How foodbanks work

Providing emergency food to people in crisis.

Every day people in the UK go hungry for reasons ranging from redundancy to receiving an unexpected bill on a low income. A simple box of food makes a big difference, with foodbanks helping prevent crime, housing loss, family breakdown and mental health problems.

Food is donated

Schools, churches, businesses and individuals donate non-perishable, in-date food to a foodbank. Large collections often take place as part of Harvest Festival celebrations and food is also collected at supermarkets.

Food is sorted and stored

Volunteers sort food to check that it’s in date and pack it into boxes ready to be given to people in need. Over 40,000 people give up their time to volunteer at foodbanks.

Professionals identify people in need

Foodbanks partner with a wide range of care professionals such as doctors, health visitors, social workers and police to identify people in crisis and issue them with a foodbank voucher.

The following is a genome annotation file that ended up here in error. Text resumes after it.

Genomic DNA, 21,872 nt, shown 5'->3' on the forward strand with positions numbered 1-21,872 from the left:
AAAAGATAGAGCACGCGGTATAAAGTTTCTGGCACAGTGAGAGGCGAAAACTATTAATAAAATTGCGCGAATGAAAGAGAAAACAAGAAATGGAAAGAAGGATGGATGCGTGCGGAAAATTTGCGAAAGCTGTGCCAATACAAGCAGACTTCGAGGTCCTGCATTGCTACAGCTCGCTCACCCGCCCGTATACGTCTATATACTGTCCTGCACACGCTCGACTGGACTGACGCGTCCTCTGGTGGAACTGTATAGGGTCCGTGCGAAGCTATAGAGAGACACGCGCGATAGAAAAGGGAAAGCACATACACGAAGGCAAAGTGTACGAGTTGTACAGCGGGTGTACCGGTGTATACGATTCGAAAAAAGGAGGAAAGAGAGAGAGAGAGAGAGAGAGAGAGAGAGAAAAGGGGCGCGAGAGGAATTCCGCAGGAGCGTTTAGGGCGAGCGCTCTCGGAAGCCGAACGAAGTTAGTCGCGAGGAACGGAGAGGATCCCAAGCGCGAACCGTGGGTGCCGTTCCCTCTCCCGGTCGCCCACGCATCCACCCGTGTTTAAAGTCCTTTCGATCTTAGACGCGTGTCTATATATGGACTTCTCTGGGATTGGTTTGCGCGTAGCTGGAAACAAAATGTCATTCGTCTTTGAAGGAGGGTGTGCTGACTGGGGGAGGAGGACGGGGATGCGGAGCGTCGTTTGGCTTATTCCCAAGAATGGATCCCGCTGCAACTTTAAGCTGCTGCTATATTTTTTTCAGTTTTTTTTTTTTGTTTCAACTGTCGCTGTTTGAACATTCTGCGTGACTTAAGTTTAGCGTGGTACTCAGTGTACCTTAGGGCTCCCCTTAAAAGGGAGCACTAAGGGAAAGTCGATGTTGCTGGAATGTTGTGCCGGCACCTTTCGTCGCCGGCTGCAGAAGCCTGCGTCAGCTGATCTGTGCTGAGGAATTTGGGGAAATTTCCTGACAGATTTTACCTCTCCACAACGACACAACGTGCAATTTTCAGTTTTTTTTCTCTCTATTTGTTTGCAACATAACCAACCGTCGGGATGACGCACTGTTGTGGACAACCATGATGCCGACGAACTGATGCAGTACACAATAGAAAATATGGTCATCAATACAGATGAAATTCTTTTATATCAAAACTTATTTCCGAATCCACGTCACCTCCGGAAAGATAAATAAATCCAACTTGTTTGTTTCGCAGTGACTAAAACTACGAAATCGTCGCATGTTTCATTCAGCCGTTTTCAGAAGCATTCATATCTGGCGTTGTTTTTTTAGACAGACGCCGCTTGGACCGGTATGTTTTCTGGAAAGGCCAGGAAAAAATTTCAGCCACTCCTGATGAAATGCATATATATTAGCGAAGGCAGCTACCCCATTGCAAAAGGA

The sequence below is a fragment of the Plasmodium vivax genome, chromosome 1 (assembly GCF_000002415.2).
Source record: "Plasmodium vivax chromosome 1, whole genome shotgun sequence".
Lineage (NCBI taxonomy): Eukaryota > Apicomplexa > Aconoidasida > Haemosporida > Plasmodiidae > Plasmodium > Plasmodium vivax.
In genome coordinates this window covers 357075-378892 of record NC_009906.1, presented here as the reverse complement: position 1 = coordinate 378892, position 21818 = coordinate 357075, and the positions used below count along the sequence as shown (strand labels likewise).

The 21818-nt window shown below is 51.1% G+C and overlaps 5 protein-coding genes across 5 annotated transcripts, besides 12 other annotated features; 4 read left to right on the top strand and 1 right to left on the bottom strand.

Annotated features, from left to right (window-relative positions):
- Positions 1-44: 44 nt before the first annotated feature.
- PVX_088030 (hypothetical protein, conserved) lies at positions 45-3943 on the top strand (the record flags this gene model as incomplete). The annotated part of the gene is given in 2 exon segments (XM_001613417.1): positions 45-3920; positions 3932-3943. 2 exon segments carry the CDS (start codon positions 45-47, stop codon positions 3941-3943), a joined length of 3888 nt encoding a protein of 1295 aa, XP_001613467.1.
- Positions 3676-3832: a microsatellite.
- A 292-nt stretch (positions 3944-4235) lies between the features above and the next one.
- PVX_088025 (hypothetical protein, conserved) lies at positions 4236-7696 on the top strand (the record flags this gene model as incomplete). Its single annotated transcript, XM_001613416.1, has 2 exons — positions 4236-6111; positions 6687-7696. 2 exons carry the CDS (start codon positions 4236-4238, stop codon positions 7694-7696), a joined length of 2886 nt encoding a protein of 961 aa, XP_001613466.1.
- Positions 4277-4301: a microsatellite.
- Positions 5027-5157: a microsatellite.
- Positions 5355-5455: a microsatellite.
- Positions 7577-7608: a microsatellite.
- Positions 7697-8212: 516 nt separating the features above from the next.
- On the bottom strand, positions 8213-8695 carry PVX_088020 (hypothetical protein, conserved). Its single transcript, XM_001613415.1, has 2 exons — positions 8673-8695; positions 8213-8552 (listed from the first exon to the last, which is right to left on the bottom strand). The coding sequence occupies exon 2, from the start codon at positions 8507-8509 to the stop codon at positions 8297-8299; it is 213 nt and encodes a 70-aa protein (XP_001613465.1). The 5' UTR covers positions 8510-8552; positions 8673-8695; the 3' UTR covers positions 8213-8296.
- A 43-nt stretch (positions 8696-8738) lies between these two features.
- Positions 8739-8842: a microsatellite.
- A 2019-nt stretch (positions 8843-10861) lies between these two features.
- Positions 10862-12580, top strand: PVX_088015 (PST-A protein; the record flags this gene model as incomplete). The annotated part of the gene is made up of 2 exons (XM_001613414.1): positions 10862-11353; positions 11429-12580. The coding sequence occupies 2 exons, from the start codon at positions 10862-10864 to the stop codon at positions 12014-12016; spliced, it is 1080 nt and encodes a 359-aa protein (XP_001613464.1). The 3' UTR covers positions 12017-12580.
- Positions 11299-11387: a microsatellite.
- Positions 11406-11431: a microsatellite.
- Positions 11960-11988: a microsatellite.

Clients receive food

Foodbank clients bring their voucher to a foodbank centre where it can be redeemed for three days’ emergency food. Volunteers meet clients over a warm drink or free hot meal and are able to signpost people to agencies able to solve the longer-term problem.

Additional Help via Opportunities to Lo-cost Shop

This aspect of our work is currently suspended because of Covid-19 restricted working practices.

The Foodbank also receives some non-perishable food items from local supermarkets that they no longer wish to sell (but is still perfectly good food). Also there are occasions where our stocks of donated goods are far in excess of what we need in the coming months, or include an excess of items that do not typically form part of a balanced food parcel. This stock is then made available to people identified through the Foodbank and partner agencies in the form of a Lo-cost shopping session. On these occasions people are able to choose a set number of surplus items for a nominal charge.

Back to About